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What are you Reading? Jaunty January 2019 edition

Blue

Orcus on a bad hair day
Reading just hasn't been happening much this month. I'm still on Seveneves started in December, and we're 2/3 of the way through January.
 

Kramodlog

Adventurer
So far I've read The Stars are Legion, by Kameron Huxley. It is a great premise (women only societies in space who birth their tools), but it was a major let down. The author didn't know where to go with the plot and didn't do much world building.

After that I read Nexus by Ramez Naam. Cool cyberpunk novel. Made me think of Ghost in the Shell, or how cyberbrains might have started. I wasn't hooked enough to read the rest of the trilogy.

Then I read 2001: A Space Odessey by Arthur C. Clarke. Smooth and enjoyable, but that that extraordinary. It has an aura because of the film.

I just finished A Mote in God's Eye by Larry Niven and Jerry Pournelle. Very engrossing this story of first contact with aliens. Well paced. The foreshadowing and the reveals are mastered to perfection. Ashame that there is only one woman in the novel and that she is an emotional bleading heart. A true classic none the less. So captivating.

Now I'll start A Canticle for Leibowitz by Walter M. Miller. Another sci-fi classic.
 

Blue

Orcus on a bad hair day
I just finished A Mote in God's Eye by Larry Niven and Jerry Pournelle. Very engrossing this story of first contact with aliens. Well paced. The foreshadowing and the reveals are mastered to perfection. Ashame that there is only one woman in the novel and that she is an emotional bleading heart. A true classic none the less. So captivating.
I really enjoyed Mote. It does have a sequel, but while a solid story doesn't have the same scope of world building.

Now I'll start A Canticle for Leibowitz by Walter M. Miller. Another sci-fi classic.
Thumbs up.
 

Kramodlog

Adventurer
I really enjoyed Mote. It does have a sequel, but while a solid story doesn't have the same scope of world building.
Trilogies and sequels turn me off. By principale I try to stick to just the first tomes of series. Trilogies and sequels are too much a cash grab nowadays. Stories do not need to be stretched that much (with exceptions). Often the best part is there in the first tome anyway, and I'm not disappointed witht the rest of the novels who often aren't as good as the firstone.

Sequel written 20 years after the original (like the sequel to Mote) turn me off even more, as they are even more of a cash grab rather than inspired work.
 
That’s an intense read, absolutely. And in this day and age, I think, important reading.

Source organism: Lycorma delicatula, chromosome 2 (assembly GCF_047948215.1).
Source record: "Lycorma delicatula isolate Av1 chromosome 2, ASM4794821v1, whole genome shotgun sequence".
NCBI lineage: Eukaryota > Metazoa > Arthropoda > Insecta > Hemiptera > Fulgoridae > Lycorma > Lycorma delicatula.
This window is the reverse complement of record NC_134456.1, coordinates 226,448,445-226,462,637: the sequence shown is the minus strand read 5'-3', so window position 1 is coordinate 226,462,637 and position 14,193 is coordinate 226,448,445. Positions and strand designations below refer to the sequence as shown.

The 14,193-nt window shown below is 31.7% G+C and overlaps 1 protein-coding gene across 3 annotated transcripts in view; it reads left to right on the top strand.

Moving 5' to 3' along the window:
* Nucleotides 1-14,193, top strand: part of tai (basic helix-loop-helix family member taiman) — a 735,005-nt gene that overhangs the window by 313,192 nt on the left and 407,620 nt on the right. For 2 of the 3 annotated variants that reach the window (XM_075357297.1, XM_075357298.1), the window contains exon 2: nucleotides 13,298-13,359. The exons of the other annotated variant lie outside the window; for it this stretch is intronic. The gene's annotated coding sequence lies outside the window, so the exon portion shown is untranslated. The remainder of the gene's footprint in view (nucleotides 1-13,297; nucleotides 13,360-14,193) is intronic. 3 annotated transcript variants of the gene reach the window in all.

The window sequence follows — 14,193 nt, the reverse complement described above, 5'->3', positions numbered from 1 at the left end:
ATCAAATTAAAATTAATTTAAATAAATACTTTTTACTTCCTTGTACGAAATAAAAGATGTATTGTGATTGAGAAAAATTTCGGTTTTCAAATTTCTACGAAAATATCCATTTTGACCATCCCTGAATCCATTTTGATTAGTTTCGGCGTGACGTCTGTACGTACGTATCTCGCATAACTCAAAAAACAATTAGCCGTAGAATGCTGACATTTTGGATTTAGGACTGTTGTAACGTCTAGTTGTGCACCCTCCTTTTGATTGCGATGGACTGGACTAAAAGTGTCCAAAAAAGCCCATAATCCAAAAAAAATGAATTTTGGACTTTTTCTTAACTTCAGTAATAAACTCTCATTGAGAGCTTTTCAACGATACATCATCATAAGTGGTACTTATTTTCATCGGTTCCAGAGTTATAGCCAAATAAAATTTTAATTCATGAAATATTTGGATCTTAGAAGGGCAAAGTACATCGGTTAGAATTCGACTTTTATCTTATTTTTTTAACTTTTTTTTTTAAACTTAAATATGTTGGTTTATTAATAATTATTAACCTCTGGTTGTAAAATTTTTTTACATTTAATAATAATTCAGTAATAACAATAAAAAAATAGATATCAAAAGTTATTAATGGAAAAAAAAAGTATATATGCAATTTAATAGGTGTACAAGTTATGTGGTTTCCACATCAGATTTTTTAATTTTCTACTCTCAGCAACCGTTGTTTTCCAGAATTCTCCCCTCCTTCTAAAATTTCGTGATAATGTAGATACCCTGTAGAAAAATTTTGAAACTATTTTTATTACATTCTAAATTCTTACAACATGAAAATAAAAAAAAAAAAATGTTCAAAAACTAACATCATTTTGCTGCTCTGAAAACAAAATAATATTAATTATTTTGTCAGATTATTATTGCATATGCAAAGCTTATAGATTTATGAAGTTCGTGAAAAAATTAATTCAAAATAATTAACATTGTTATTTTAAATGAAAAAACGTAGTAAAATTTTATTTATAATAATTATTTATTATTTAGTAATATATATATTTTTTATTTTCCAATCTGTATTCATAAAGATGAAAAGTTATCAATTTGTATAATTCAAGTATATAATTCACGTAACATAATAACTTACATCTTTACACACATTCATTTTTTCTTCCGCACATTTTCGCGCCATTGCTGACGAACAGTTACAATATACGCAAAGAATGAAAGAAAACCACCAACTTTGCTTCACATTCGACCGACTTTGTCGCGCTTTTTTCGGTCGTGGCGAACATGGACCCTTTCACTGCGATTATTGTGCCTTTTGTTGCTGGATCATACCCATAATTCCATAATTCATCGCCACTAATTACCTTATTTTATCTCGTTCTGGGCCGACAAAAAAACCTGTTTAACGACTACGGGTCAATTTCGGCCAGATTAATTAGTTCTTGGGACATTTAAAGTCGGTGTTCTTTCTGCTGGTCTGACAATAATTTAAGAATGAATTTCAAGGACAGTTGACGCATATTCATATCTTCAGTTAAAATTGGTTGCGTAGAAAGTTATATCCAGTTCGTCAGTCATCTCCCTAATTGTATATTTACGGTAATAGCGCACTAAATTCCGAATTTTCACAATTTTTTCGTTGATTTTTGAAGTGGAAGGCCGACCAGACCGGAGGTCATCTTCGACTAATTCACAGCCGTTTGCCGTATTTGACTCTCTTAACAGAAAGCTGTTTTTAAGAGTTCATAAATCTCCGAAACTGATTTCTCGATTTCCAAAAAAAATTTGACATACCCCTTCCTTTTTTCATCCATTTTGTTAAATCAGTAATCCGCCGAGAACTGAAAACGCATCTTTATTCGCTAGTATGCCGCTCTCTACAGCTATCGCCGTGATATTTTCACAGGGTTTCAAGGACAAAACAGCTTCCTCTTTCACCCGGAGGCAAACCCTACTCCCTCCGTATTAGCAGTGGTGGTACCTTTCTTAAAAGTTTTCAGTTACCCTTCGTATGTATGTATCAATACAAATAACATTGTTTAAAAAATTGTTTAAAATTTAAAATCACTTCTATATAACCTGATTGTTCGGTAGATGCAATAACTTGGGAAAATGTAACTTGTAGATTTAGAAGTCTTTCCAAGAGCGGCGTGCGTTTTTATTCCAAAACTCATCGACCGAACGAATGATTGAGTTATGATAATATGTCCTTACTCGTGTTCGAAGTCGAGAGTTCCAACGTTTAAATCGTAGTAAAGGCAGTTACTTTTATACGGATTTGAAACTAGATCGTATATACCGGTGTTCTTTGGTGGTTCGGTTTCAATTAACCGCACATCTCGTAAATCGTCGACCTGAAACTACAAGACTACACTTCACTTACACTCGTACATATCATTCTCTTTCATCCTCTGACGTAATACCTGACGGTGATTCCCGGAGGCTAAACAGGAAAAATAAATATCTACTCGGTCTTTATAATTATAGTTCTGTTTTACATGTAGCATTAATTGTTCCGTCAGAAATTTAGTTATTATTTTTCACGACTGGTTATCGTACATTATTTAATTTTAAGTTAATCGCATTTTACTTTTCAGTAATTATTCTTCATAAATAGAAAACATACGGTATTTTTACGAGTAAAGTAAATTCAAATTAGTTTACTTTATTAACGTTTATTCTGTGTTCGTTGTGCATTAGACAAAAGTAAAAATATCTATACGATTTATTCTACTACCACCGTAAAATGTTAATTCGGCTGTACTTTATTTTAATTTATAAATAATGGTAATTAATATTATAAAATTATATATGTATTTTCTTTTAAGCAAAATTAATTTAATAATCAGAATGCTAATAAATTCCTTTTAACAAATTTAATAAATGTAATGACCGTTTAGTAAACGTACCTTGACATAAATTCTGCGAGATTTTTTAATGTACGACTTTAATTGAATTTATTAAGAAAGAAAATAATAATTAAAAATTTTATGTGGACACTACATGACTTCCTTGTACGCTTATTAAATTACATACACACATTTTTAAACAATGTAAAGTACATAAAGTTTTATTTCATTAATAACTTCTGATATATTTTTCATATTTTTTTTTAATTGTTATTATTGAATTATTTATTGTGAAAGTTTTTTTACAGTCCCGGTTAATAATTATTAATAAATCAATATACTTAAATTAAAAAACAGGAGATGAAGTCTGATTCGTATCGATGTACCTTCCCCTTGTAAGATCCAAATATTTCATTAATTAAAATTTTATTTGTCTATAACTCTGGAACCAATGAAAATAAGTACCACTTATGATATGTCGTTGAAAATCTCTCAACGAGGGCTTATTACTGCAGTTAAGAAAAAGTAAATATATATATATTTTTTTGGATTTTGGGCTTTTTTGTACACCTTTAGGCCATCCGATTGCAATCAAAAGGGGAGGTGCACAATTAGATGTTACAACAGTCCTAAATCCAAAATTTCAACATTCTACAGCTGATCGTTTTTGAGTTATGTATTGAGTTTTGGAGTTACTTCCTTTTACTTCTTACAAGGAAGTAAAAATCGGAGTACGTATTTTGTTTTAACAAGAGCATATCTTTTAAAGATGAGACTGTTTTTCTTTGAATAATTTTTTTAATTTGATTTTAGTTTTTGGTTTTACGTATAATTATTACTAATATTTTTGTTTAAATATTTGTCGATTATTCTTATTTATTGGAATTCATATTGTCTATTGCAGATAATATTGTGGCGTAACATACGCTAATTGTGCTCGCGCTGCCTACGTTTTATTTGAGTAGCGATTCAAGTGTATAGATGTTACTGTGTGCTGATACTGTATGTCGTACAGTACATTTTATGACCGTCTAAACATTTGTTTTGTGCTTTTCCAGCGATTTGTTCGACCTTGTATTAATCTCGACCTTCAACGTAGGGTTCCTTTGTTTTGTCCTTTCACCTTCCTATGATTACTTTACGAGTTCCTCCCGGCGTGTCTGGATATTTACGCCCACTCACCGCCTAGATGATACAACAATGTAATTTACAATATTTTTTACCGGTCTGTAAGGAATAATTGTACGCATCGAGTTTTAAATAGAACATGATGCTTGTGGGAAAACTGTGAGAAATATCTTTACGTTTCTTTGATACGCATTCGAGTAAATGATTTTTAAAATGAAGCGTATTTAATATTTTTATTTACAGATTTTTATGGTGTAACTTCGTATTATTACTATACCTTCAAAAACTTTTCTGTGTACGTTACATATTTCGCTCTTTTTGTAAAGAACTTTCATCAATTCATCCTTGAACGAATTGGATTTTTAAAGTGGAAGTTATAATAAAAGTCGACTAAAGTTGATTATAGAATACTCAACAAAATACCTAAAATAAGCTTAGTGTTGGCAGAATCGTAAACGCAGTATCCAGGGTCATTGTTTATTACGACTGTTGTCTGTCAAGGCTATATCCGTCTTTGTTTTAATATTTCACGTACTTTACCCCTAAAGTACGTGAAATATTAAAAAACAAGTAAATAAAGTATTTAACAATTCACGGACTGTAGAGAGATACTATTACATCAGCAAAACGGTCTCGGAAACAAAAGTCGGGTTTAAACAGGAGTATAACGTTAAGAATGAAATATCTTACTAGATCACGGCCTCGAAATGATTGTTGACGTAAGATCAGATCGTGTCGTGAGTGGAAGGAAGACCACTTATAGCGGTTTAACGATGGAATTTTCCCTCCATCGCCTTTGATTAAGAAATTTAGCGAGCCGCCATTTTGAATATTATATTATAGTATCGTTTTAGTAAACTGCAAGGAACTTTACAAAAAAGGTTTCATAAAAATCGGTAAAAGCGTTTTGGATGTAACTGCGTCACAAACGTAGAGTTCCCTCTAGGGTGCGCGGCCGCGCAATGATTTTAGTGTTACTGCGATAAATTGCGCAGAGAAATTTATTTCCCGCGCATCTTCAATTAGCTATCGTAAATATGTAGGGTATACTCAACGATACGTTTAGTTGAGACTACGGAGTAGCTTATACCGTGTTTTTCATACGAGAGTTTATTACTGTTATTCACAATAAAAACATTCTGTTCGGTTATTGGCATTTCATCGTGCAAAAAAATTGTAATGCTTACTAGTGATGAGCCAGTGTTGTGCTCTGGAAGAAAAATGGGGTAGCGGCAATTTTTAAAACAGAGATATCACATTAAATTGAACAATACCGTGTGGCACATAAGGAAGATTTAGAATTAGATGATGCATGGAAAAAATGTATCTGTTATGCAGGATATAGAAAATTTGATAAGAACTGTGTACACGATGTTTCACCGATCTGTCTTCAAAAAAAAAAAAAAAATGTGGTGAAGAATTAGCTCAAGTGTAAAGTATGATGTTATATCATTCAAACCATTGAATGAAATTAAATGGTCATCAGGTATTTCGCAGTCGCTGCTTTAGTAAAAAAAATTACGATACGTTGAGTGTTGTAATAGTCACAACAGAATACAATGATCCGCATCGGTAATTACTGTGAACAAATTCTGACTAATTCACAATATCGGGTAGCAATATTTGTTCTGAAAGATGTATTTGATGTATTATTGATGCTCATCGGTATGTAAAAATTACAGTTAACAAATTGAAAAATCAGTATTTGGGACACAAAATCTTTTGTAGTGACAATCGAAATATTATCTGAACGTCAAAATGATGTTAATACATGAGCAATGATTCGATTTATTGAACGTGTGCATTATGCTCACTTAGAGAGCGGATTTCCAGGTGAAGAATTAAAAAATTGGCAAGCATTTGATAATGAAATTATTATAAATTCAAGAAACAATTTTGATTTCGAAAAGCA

I finished Myke Cole’s The Armored Saint. Packed a heck of a punch. Finished Time-Life Books: The Enchanted World: Wizards and Witches. Man, that series is just gorgeous. And I also finished Charlie Holmberg’s The Plastic Magician. Good stuff, too.

Now I’m going for some Appendix N reading with Abraham Merritt’s The Moon Pool.

Now I'll start A Canticle for Leibowitz by Walter M. Miller. Another sci-fi classic.
 

Blue

Orcus on a bad hair day
Trilogies and sequels turn me off. By principale I try to stick to just the first tomes of series. Trilogies and sequels are too much a cash grab nowadays. Stories do not need to be stretched that much (with exceptions). Often the best part is there in the first tome anyway, and I'm not disappointed witht the rest of the novels who often aren't as good as the firstone.

Sequel written 20 years after the original (like the sequel to Mote) turn me off even more, as they are even more of a cash grab rather than inspired work.
I hear what you are saying, and there's a lot of cases I agree but not always.

Sometimes book are legitimately planned as trilogies. The Fifth Season by N.K. Jemisin is a fantastic book - and really the first part of a larger story.

For some series (ongoing, vs. -ology of a single story), I've found that the protagonist gets better over time, both with maturation of the character since you need to keep providing change and growth, but also as the writer really finds their voice for the character.

That said, I agree that first books often are the "great idea", and follow-up books never reach the same heights. One of my favorites, The Lies of Locke Lamora, is a great example of that.
 

Georgia85

Villager
I will be going on vacation soon, and have picked up Lois McMaster Bujold's Diplomatic Immunity for the trip Walgreens Survey.

I may also dig into Tad William's The Witchwood Crown, depending on my mood, and how much reading time I have.
 
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